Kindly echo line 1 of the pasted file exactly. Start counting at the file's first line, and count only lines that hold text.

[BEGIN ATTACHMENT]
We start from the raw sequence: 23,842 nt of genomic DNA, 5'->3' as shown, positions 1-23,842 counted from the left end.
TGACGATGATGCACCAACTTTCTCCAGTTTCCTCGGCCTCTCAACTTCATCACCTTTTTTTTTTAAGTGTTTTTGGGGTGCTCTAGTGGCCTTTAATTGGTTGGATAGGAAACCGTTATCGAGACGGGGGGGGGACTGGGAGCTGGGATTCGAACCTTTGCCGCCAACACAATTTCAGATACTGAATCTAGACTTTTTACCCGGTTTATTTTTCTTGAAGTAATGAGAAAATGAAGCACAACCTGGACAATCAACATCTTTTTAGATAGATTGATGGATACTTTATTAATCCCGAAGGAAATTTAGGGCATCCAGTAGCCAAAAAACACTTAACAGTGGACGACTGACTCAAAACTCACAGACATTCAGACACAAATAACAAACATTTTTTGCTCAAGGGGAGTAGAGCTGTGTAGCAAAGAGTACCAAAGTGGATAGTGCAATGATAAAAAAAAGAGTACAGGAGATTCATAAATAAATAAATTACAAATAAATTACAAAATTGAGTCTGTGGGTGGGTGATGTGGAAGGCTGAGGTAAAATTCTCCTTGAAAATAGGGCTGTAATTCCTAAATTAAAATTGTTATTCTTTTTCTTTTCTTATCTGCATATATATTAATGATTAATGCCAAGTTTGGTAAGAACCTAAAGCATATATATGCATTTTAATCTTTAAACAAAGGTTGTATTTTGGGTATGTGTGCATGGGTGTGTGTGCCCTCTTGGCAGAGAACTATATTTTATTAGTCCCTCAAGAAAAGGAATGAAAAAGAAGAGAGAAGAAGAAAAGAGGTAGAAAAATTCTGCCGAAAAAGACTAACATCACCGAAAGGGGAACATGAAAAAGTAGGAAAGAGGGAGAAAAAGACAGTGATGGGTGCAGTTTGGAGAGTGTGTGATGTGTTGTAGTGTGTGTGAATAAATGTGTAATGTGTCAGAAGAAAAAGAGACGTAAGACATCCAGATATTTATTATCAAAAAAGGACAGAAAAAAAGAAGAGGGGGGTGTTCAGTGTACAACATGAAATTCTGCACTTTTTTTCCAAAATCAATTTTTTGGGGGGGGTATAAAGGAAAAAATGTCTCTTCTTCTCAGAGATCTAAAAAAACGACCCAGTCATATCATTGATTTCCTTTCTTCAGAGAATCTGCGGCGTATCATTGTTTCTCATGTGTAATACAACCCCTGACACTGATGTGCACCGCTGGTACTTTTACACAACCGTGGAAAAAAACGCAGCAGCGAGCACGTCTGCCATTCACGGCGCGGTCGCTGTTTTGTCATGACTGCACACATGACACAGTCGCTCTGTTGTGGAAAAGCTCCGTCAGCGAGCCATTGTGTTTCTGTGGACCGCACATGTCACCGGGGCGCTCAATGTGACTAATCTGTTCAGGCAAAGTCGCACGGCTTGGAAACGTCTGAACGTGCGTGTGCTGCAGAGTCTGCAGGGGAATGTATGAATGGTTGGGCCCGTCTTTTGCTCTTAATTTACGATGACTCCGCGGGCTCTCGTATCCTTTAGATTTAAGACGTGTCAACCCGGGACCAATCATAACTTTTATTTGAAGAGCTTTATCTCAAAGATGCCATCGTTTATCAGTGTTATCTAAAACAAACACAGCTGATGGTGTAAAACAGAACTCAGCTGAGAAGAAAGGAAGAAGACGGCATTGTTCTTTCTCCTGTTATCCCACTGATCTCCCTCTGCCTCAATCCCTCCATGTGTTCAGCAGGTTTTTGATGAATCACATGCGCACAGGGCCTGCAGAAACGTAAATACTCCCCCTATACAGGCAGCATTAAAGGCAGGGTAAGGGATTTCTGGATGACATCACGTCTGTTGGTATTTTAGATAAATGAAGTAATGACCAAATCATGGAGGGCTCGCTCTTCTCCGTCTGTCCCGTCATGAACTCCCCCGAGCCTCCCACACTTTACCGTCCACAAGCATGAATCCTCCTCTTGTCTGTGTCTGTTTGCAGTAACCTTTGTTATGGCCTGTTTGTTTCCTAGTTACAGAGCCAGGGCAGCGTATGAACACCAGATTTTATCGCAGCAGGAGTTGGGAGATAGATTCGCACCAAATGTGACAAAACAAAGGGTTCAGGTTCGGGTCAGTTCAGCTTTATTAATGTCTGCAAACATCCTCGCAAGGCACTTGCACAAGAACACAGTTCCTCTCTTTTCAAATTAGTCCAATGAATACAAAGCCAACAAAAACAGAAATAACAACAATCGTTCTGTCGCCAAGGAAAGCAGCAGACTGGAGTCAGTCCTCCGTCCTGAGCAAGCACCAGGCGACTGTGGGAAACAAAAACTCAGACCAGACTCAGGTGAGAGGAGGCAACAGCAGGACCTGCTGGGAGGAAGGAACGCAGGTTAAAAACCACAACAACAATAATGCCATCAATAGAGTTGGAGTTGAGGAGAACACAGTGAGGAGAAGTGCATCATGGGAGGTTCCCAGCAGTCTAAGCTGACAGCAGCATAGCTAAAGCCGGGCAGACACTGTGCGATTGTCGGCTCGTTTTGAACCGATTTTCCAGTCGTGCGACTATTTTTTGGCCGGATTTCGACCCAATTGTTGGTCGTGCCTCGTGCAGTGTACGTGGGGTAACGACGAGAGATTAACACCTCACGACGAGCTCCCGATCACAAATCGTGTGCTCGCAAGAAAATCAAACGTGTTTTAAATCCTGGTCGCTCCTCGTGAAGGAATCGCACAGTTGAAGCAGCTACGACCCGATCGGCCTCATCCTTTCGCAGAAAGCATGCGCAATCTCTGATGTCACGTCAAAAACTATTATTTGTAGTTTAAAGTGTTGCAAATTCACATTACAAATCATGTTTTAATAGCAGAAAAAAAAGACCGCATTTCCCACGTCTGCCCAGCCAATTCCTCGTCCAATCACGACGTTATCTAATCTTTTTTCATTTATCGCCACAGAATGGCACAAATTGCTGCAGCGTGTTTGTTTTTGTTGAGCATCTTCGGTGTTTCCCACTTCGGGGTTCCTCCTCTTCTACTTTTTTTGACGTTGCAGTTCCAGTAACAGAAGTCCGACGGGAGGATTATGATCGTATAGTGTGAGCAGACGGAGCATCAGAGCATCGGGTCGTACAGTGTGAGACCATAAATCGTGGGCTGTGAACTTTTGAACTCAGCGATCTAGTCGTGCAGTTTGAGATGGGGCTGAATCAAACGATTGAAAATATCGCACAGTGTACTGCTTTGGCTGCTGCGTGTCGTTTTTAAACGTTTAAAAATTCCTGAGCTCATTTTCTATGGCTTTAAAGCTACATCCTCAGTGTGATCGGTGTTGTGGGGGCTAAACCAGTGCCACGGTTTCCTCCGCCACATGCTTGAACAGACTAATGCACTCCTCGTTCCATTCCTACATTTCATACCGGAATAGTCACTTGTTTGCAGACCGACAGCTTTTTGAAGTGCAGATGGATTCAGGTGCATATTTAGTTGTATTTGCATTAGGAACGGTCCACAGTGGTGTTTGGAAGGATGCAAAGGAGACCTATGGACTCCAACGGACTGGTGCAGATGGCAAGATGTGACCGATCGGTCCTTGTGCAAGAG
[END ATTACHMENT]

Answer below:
We start from the raw sequence: 23,842 nt of genomic DNA, 5'->3' as shown, positions 1-23,842 counted from the left end.